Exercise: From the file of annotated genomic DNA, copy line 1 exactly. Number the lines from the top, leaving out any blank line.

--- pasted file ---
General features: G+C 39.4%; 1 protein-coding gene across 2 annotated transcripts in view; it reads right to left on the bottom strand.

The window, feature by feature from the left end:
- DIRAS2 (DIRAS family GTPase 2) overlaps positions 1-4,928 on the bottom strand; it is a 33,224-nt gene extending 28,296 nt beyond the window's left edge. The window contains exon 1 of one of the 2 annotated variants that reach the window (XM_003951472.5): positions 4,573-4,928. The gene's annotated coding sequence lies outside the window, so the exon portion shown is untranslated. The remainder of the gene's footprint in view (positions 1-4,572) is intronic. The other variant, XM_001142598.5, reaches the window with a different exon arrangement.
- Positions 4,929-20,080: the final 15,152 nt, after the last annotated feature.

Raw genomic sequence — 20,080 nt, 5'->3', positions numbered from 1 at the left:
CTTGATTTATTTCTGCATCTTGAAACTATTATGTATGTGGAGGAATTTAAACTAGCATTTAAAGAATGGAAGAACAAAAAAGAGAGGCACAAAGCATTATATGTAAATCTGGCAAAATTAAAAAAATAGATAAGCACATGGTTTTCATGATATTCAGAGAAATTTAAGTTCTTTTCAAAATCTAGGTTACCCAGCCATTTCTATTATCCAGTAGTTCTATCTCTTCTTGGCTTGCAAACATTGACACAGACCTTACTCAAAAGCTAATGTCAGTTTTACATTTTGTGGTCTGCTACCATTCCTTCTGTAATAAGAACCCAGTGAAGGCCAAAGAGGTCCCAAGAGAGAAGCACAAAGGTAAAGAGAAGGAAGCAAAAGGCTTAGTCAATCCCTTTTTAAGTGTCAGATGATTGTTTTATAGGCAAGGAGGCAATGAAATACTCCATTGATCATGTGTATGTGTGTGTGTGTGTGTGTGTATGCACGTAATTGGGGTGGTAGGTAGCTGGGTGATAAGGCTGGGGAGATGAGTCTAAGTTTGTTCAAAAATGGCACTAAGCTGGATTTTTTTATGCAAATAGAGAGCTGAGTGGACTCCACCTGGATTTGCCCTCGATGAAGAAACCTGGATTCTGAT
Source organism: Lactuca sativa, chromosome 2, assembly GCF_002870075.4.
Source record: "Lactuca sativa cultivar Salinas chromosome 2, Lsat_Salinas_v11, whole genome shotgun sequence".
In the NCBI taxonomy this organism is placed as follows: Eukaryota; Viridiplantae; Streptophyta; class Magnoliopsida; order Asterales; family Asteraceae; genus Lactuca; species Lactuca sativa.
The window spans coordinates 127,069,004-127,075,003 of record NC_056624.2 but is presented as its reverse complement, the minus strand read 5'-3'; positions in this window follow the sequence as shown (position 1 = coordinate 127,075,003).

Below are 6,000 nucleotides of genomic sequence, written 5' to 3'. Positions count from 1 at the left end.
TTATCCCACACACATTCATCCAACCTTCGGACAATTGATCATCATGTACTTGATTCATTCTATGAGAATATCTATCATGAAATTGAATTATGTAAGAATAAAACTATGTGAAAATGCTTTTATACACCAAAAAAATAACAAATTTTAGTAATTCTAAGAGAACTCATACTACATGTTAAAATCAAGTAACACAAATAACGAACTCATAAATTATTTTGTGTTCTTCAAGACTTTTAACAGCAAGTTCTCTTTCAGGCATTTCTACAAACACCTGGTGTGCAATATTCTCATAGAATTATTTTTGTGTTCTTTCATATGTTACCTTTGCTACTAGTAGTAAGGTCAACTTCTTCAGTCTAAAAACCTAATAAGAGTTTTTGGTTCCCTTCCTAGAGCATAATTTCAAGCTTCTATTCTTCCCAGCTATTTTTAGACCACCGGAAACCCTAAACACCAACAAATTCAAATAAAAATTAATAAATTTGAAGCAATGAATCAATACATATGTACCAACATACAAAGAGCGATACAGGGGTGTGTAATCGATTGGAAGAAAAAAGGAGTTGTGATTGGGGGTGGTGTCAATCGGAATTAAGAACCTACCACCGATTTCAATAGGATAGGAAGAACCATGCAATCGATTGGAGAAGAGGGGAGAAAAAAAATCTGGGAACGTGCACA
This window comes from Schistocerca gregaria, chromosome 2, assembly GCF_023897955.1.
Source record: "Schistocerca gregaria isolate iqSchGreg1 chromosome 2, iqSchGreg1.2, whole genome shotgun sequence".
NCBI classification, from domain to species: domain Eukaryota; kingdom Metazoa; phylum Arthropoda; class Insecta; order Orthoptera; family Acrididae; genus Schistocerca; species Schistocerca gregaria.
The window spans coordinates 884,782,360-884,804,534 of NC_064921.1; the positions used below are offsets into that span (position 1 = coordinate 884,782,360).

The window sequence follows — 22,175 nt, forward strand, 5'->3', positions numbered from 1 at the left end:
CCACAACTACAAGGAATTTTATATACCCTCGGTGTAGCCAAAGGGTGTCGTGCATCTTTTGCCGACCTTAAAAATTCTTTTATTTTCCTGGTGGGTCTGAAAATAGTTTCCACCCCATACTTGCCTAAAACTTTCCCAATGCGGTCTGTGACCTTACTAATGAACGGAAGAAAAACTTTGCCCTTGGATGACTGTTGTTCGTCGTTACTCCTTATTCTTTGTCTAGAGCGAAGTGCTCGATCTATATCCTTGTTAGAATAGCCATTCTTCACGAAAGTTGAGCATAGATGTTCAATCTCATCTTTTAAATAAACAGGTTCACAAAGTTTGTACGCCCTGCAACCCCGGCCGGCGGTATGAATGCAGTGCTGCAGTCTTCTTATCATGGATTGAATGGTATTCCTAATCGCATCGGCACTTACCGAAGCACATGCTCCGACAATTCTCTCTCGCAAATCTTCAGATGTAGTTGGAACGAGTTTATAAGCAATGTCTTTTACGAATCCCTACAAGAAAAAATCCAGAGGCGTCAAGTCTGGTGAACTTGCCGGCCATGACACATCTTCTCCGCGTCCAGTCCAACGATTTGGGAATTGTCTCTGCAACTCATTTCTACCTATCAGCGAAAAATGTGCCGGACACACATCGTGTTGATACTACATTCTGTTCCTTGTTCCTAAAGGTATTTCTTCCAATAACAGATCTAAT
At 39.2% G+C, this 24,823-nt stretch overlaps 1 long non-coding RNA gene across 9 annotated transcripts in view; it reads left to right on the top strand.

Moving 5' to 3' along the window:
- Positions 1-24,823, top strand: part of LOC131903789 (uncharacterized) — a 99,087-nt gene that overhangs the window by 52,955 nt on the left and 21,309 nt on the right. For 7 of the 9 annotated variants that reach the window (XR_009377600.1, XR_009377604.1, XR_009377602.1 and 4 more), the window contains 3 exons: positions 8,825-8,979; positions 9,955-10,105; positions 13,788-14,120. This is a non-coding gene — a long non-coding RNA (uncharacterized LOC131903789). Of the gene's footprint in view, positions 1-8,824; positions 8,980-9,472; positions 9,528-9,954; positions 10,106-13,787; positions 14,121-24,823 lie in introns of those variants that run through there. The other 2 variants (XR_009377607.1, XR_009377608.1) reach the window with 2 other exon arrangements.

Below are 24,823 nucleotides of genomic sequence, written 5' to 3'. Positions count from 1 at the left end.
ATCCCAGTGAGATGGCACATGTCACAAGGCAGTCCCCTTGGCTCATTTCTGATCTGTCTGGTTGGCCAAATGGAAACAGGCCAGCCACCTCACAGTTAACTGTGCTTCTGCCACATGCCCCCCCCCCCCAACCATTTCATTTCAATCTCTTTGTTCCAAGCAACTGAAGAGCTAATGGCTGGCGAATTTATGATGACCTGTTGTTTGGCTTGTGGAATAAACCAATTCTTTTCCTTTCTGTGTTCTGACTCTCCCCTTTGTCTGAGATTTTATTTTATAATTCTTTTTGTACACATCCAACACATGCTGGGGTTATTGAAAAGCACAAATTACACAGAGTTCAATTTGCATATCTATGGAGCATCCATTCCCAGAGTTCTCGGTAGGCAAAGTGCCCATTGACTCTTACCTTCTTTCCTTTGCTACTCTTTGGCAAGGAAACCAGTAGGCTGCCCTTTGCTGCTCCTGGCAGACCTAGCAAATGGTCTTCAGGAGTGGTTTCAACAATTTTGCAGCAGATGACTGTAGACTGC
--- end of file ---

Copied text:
General features: G+C 39.4%; 1 protein-coding gene across 2 annotated transcripts in view; it reads right to left on the bottom strand.